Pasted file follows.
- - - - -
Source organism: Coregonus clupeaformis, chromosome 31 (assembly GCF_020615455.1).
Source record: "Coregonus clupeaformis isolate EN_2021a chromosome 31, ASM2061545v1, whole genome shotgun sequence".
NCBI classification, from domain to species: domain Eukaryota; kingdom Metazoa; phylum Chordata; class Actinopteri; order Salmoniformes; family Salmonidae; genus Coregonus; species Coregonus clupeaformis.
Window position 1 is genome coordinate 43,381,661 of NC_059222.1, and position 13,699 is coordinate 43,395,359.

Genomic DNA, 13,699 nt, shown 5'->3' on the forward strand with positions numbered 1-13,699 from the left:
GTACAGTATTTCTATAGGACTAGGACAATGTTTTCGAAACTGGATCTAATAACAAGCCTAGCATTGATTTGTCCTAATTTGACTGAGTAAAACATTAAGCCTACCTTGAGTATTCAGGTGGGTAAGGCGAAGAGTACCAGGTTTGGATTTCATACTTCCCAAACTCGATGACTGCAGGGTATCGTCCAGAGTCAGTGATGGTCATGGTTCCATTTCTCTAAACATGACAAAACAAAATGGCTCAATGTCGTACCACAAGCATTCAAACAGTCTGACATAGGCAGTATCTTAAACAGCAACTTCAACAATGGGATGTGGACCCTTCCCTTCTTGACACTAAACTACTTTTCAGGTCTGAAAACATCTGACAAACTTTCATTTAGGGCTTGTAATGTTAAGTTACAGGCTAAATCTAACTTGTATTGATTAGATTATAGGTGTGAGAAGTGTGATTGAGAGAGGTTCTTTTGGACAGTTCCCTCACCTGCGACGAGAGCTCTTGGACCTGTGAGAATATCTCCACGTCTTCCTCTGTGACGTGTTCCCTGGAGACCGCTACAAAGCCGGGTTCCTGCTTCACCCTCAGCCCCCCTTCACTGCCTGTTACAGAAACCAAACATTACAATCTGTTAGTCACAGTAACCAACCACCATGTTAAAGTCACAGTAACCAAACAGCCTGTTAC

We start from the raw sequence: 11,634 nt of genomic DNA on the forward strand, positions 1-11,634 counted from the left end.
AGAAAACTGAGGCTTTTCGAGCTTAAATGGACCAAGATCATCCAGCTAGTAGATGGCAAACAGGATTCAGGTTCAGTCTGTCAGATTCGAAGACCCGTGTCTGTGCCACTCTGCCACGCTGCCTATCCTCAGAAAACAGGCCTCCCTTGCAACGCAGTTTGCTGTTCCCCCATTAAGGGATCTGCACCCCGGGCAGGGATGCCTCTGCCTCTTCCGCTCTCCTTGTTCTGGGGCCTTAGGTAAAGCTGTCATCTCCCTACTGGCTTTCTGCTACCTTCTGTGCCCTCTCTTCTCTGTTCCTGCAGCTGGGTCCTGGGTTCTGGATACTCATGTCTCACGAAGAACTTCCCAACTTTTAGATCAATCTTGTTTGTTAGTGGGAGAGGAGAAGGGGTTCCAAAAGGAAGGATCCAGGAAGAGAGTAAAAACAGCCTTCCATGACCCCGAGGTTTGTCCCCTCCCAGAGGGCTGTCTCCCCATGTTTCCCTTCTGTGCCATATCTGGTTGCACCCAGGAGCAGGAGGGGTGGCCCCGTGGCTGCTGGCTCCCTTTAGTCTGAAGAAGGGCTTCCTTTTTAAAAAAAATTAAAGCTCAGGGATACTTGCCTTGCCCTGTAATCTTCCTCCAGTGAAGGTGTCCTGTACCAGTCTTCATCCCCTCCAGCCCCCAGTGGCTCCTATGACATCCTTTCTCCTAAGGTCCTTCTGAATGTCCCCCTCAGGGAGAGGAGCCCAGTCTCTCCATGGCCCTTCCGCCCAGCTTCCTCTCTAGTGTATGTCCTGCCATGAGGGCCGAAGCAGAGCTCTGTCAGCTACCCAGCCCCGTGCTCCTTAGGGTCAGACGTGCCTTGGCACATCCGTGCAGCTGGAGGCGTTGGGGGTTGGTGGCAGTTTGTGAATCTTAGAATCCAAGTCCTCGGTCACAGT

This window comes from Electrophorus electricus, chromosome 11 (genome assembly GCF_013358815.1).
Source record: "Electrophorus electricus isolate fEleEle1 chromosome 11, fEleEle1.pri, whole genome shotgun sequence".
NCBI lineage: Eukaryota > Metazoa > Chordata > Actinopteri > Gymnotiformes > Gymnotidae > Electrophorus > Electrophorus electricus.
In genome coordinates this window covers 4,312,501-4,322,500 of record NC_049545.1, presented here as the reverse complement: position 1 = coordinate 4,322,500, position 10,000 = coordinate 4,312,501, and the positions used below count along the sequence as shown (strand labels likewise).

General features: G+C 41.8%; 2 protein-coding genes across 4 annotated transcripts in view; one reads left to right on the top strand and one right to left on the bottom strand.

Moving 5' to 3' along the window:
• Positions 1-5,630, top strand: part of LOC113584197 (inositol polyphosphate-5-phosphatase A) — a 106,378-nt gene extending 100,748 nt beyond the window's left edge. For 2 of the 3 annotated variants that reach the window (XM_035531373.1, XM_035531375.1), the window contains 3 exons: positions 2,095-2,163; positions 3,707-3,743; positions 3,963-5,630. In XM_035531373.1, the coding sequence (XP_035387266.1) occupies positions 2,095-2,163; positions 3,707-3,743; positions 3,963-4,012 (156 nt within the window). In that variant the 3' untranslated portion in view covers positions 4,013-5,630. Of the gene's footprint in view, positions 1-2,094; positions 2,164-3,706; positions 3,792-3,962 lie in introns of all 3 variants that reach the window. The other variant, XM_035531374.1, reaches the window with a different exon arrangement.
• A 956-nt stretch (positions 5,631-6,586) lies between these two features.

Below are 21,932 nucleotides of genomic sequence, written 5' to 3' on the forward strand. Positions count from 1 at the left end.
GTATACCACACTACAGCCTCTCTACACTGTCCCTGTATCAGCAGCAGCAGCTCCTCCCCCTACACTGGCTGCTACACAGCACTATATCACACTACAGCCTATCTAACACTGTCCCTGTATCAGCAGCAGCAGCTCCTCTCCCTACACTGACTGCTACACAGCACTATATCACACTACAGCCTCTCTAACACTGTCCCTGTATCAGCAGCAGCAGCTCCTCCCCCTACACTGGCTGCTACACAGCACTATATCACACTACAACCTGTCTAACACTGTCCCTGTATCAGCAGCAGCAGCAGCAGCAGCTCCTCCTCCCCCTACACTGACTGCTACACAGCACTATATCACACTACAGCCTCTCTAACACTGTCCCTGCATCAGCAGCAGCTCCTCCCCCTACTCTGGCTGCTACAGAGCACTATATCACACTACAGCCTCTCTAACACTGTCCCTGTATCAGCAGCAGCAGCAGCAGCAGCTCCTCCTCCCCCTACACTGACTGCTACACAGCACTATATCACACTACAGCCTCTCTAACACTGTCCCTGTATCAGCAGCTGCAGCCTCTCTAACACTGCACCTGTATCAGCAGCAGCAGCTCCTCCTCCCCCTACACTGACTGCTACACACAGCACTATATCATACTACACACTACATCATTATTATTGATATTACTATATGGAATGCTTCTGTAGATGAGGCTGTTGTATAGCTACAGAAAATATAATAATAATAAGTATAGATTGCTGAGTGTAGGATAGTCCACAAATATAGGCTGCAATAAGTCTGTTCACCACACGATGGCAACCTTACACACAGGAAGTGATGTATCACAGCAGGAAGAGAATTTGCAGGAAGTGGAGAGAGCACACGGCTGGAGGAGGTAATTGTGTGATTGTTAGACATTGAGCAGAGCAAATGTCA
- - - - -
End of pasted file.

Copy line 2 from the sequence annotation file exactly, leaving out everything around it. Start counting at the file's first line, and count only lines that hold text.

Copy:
Source record: "Coregonus clupeaformis isolate EN_2021a chromosome 31, ASM2061545v1, whole genome shotgun sequence".